Also, take it easy on yourself. Give yourself time to heal, be gentle. Do things that you love, with people who love you.


Check out my coaching services on my website:
https://townecoaching.com/services

Comments

Popular posts from this blog

10 Things I Wish I Knew 10 Years Ago

I began thinking about what kind of article to sit down and write today.  I thought, often, I see articles that promise a list of some kind.  So, I think I'll do it too! Joking aside, I was thinking back about my life, about things I wish I had known when I was younger.  The following are some observations I've made over the years.  Hope you enjoy! 1.  Don't waste your time on meaningless/terrible jobs I've had jobs that from the moment I walked in, I knew I was going to hate it.  And then proceeded to stay for 10 years.  Why would someone do that?  You might ask.  Well, there were all kinds of reasons to do it at the time.  It paid "decent," it had flexible hours.  I was able to go to school, and still pay the bills, etc. The thing I didn't realize, was that all of these flexible hours flexed me right out of a lot of important family time.  I was working weekends/holidays, times I will never get back.  I thought it was helping me get t

Top 10 Dating Tips for Women

Be yourself So this is an obvious one. You want to be who you truly are while dating and in a relationship because you want to make sure that the man who is falling for you, is actually falling for you, not some made up version of who you think you should be. Being yourself is so important because you are going to mess up, you are going to have faults, just like everybody else does. But if this person can see those in you, and still have a working relationship anyway, isn't that the best for everybody? The other thing I want to warn though, is, it is good not too reveal too much right away. This isn't about hiding who you are, it's about getting to know, and to trust the other person before you share too much. When you tell your whole life story on the first date, it makes you look like someone who is overly trusting. A complete stranger frankly has not earned the trust it takes for you to share your life stories and secrets. And if you are sharing thos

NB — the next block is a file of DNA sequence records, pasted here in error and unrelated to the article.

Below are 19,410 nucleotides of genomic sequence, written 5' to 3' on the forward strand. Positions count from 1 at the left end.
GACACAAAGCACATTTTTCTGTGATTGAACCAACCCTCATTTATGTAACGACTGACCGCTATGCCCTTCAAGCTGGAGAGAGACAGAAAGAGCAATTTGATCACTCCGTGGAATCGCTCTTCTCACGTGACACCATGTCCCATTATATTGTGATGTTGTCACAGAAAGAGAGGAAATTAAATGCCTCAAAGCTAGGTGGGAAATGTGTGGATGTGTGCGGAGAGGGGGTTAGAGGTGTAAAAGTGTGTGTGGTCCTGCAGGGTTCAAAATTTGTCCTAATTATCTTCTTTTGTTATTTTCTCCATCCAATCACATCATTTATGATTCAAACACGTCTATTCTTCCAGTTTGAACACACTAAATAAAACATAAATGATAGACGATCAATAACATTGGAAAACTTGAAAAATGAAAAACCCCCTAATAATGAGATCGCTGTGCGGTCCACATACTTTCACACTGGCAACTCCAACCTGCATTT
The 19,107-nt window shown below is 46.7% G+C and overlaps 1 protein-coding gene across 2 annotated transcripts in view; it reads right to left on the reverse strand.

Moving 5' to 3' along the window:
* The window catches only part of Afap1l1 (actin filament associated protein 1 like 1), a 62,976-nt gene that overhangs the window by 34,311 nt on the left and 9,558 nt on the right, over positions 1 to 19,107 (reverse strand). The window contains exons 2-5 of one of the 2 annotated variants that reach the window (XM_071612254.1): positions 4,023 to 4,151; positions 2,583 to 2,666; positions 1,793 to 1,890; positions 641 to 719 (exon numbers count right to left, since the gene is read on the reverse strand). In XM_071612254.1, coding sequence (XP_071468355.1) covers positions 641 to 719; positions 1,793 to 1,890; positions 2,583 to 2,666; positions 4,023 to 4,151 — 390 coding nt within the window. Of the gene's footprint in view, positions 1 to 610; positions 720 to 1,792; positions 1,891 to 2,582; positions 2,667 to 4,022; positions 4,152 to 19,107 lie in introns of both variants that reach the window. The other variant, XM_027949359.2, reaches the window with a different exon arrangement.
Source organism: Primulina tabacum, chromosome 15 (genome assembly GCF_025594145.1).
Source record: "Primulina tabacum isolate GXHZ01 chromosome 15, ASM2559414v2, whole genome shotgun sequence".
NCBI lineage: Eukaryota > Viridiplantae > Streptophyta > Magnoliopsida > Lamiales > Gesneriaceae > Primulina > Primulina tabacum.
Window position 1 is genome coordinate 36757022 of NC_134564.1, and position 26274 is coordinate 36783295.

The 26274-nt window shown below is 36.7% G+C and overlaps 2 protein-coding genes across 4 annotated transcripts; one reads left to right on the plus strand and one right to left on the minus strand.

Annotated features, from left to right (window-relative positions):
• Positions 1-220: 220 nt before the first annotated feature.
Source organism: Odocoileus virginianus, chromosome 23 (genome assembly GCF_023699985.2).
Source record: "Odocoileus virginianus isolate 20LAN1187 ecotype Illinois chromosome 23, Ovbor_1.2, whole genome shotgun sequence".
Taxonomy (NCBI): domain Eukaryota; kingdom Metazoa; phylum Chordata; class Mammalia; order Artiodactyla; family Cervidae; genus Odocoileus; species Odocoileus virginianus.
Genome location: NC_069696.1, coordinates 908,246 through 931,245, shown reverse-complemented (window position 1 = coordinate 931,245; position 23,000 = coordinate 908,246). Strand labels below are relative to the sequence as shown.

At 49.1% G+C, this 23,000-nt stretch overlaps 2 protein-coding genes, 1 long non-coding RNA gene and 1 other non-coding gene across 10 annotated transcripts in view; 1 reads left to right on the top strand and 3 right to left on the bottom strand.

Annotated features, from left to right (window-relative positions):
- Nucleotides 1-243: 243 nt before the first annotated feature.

Fear

Recently, I picked up a book again. It's called The Fear Book and it's by Cheri Huber. It's a quick read, but it is so wise. In reading this book, I learned a lot. Here are some of my favorite quotes from the book: “Our world shrinks when we are paralyzed by fear of making mistakes, fear of doing something wrong. But if we simply take a step and see what happens, our world opens a little bit. Then we can take another step. Every step enlarges our view; everything we do shows us something.” (pg 12) I love this quote, it reminds me that the fear of making a mistake is not a good enough reason not to forge ahead. It is a reminder that something can seem scary or hard, but we don't know that until we take that next step to see what happens. I am finding this also helps me with my confidence. At one time, I expected confidence to come from outside sources, then at one point, I expected it to come from inside sources, but lately, I've found that I build